and new bone formation
(H & E, original mag-
Endodontic therapy using generally ac- canals. The canals were irrigated with 4%
cepted aseptic techniques was started 15 weeks Chloramine T,## and dried with sterile
after irradiation had been completed (10 paper points. A cotton pellet dampened
weeks after the teeth were opened to induce with camphorated paramonochlorophenol
lesions). With the rubber dam in place, the
first treatment to each tooth was gross
debridment and determination of length of the Wisconsin.
## Chlorazine, Badger Pharmaceuticals, Cedarburg,
FIG. 4B. Higher
magnification of the
area enclosed within
the upper rectangle in
Fig. 4A showing osteo-
blastic activity and new
bone formation (Origi-
FIG. 4C. Higher
magnification of the
area enclosed within
the rectangle on the
right in Fig. 4A showing
with debris and particles
of sealer that were
pushed beyond the api-
cal foramen (Original
magnification, x 100).
FIG. 5. An irradiated apex (A) at 18 weeks
after endodontic treatment. Reduced osteo-
blastic activity resulted in fibrous healing (F)
(H & E, original magnification, X 100).
COBALT-60 AND ENDODONTIC THERAPY
Matson et al.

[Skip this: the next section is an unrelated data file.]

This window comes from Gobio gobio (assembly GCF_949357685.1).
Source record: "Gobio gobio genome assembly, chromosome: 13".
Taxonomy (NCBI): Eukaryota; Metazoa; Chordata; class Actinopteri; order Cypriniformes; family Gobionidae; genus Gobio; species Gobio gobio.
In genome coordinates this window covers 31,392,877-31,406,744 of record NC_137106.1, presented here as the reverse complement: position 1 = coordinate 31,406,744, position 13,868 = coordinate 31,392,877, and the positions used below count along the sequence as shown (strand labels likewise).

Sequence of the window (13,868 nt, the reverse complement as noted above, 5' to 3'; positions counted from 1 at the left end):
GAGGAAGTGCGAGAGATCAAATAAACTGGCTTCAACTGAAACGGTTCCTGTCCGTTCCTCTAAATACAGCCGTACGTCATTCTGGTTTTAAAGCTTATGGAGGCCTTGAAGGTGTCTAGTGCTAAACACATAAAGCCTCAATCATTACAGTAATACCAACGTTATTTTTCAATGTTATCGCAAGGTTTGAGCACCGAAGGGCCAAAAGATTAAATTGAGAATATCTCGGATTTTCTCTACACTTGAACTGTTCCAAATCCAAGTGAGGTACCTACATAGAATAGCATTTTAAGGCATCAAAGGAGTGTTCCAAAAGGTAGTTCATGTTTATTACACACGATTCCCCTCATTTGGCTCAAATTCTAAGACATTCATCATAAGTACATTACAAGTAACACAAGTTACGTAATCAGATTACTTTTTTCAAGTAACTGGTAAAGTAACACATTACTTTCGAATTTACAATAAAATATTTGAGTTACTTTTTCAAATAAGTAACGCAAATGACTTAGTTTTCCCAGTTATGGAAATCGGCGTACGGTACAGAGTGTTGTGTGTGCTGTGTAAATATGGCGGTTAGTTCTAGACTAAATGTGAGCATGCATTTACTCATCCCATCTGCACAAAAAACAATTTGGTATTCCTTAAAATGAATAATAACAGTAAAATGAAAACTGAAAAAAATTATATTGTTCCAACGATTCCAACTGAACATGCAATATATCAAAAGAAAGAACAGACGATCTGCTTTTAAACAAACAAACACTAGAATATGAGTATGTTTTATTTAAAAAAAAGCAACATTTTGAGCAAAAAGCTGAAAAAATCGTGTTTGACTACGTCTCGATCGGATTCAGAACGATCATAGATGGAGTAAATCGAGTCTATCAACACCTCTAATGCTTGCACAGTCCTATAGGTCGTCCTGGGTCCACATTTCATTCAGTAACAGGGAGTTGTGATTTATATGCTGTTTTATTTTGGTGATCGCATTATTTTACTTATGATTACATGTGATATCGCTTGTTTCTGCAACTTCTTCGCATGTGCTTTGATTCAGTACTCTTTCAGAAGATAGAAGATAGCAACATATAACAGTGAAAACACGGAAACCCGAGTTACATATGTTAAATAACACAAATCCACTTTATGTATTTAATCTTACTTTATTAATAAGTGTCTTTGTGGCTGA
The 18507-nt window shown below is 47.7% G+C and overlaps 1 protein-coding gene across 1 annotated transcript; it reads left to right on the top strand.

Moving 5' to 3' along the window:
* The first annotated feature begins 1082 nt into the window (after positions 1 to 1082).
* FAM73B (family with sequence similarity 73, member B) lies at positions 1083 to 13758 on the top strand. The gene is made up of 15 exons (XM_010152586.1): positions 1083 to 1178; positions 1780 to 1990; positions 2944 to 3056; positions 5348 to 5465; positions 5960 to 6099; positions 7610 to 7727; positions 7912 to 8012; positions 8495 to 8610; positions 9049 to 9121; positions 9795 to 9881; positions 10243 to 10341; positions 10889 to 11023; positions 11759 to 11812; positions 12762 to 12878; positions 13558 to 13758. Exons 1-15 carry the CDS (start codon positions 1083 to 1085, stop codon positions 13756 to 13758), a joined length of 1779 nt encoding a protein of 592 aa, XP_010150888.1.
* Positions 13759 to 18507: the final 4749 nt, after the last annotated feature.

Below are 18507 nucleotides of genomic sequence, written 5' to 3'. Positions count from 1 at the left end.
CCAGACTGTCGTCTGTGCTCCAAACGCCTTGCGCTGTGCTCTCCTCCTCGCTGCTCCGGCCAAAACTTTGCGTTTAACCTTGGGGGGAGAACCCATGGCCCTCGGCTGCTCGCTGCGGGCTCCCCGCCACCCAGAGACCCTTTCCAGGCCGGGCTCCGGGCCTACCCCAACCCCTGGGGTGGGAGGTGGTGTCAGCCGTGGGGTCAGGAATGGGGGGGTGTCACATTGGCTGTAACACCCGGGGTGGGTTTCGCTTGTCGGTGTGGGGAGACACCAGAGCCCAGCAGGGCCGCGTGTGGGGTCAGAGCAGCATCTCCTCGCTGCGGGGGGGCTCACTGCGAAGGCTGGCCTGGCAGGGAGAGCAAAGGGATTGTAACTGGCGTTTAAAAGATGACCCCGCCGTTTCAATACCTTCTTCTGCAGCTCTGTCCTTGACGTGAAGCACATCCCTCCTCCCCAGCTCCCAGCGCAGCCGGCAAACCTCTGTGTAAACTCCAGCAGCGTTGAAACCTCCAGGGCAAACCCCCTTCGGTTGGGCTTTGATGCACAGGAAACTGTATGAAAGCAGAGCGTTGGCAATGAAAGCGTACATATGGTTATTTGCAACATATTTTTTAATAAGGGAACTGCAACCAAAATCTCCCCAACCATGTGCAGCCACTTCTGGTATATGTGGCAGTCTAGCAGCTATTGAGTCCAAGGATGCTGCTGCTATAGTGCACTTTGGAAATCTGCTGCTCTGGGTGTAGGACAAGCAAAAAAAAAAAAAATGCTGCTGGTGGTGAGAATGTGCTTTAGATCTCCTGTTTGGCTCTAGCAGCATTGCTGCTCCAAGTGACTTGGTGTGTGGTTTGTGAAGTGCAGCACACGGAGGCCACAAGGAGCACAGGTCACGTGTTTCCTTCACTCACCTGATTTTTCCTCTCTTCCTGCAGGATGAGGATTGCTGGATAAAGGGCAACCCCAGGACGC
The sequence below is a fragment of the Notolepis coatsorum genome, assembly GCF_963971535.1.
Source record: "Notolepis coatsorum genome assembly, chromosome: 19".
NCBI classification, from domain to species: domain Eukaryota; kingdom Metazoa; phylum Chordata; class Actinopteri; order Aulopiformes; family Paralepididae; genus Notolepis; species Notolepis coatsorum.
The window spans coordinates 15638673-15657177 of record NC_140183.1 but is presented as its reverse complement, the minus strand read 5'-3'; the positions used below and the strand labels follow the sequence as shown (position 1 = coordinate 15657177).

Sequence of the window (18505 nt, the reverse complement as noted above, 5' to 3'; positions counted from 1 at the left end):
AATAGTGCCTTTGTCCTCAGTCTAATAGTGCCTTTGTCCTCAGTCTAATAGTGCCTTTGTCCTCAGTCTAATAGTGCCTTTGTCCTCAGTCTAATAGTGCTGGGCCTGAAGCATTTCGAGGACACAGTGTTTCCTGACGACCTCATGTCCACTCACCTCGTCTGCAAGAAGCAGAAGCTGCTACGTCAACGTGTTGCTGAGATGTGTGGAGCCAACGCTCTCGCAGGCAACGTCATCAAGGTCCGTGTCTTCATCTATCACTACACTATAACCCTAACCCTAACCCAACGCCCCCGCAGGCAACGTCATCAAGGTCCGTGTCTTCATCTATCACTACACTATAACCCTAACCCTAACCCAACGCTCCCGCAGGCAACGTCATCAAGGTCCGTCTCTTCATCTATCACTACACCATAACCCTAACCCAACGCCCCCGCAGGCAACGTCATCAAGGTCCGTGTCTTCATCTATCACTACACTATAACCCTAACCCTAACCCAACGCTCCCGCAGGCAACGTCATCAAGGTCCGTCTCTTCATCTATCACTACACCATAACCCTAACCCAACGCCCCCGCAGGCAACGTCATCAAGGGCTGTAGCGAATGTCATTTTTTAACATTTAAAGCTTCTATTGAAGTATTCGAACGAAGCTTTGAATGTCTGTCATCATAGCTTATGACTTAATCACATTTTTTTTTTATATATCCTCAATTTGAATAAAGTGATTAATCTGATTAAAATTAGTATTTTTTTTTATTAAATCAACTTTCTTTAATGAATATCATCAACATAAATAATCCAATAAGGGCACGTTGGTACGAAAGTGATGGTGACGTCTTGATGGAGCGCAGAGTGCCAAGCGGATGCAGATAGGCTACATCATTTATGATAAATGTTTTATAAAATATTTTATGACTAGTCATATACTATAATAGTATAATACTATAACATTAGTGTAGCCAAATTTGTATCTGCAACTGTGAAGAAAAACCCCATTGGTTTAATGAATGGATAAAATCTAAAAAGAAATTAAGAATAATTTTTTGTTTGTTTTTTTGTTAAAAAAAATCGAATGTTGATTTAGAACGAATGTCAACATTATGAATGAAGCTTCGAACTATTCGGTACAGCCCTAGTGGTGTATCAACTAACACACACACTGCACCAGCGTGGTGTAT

FIG. 6. A nonirradkated apex at 39 weeks
after endodontic treatment. The root canal
filling was overextended. Root resorption
is evident (large arrows). Particles of sealer
are dispersed in the adjacent connective
tissue (small arrows) (H & E, original mag-
(CMCP)lln was sealed in the pulp chamber with
zinc oxyphosphate cement.***
At the second session the canals were
opened and cultures were taken and in-
cubated in brain heart infusion broth with
.Ol% agar. The canals were further in-
strumented to the desired length and diameter
at this time with sterile instruments, irrigated
and sealed with CMCP as before. At the third
session, if the culture was negative, the canals
were lightly instrumented and a master gutta
percha cone was fitted and each canal was
filled with a combination of Kerr Tubli-
seal??? and laterally condensed gutta percha
cones. Excess gutta percha was removed from
the pulp chamber with a hot instrument. The
chamber and access opening were then
cleaned with a chloroform dampened cotton
CMCP, King’s Specialty Co., Fort Wayne, Indiana.
*** Flecks, Mizzy Inc., Clifton Forge, Virginia.
ttt Kerr Manufacturing Co., Romulus, Michigan.
pellet and air dried. The entire chamber and
access opening were filled with zinc oxyphos-
phate cement and the occlusion was adjusted.
Clinical and radiographic examinations
were done periodically. The monkeys were
sacrificed with an overdose of sodium pento-
barbital at 37, 58 and 75 weeks after
irradiation (18, 39 and 56 weeks after root
canal therapy was completed). Blocks of the
maxillae containing the teeth and their
supporting tissues were fixed in 10% formalin
and decalcified with 55% formic acid. Semiserial
paraffin sections 7 pm thick were prepared
and stained with hematoxylin and eosin.
Selected sections were stained with the Brown
and Brenn method for bacteria.
Clinically, at about the 3500 rad level the
skin on the irradiated side of the animal’s
muzzle became dry and scaly with pigment
change. This was followed within two weeks